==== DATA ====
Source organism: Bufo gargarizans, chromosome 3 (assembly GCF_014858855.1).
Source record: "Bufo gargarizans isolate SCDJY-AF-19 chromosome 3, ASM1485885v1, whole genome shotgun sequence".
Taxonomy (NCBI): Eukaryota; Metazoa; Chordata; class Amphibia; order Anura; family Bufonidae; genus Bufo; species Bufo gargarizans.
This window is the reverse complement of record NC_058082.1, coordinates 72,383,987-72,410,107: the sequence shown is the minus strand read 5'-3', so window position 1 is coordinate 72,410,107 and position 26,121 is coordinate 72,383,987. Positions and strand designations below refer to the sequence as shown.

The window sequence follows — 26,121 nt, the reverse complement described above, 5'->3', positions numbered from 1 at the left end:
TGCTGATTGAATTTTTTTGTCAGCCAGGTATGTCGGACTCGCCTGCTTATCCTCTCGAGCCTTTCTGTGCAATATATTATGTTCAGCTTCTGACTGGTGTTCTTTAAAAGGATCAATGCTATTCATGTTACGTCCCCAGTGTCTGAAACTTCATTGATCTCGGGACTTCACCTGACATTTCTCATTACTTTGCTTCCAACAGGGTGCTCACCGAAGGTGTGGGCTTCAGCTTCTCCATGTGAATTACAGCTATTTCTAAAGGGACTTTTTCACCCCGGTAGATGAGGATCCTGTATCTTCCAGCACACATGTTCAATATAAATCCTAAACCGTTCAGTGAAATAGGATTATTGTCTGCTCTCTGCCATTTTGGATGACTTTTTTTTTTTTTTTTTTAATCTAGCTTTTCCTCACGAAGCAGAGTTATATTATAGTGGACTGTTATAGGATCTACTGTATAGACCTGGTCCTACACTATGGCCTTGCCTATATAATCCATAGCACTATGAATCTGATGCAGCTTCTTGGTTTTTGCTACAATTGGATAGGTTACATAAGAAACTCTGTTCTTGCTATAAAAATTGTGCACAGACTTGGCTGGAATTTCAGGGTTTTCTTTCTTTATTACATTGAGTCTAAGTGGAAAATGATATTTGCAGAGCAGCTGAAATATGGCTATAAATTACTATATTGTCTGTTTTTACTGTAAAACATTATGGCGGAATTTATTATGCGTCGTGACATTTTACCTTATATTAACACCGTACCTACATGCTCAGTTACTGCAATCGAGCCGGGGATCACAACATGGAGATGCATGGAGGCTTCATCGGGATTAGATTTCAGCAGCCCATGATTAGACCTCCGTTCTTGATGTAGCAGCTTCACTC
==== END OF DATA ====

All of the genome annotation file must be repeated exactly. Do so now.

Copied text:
Source organism: Bufo gargarizans, chromosome 3 (assembly GCF_014858855.1).
Source record: "Bufo gargarizans isolate SCDJY-AF-19 chromosome 3, ASM1485885v1, whole genome shotgun sequence".
Taxonomy (NCBI): Eukaryota; Metazoa; Chordata; class Amphibia; order Anura; family Bufonidae; genus Bufo; species Bufo gargarizans.
This window is the reverse complement of record NC_058082.1, coordinates 72,383,987-72,410,107: the sequence shown is the minus strand read 5'-3', so window position 1 is coordinate 72,410,107 and position 26,121 is coordinate 72,383,987. Positions and strand designations below refer to the sequence as shown.

The window sequence follows — 26,121 nt, the reverse complement described above, 5'->3', positions numbered from 1 at the left end:
TGCTGATTGAATTTTTTTGTCAGCCAGGTATGTCGGACTCGCCTGCTTATCCTCTCGAGCCTTTCTGTGCAATATATTATGTTCAGCTTCTGACTGGTGTTCTTTAAAAGGATCAATGCTATTCATGTTACGTCCCCAGTGTCTGAAACTTCATTGATCTCGGGACTTCACCTGACATTTCTCATTACTTTGCTTCCAACAGGGTGCTCACCGAAGGTGTGGGCTTCAGCTTCTCCATGTGAATTACAGCTATTTCTAAAGGGACTTTTTCACCCCGGTAGATGAGGATCCTGTATCTTCCAGCACACATGTTCAATATAAATCCTAAACCGTTCAGTGAAATAGGATTATTGTCTGCTCTCTGCCATTTTGGATGACTTTTTTTTTTTTTTTTTTAATCTAGCTTTTCCTCACGAAGCAGAGTTATATTATAGTGGACTGTTATAGGATCTACTGTATAGACCTGGTCCTACACTATGGCCTTGCCTATATAATCCATAGCACTATGAATCTGATGCAGCTTCTTGGTTTTTGCTACAATTGGATAGGTTACATAAGAAACTCTGTTCTTGCTATAAAAATTGTGCACAGACTTGGCTGGAATTTCAGGGTTTTCTTTCTTTATTACATTGAGTCTAAGTGGAAAATGATATTTGCAGAGCAGCTGAAATATGGCTATAAATTACTATATTGTCTGTTTTTACTGTAAAACATTATGGCGGAATTTATTATGCGTCGTGACATTTTACCTTATATTAACACCGTACCTACATGCTCAGTTACTGCAATCGAGCCGGGGATCACAACATGGAGATGCATGGAGGCTTCATCGGGATTAGATTTCAGCAGCCCATGATTAGACCTCCGTTCTTGATGTAGCAGCTTCACTC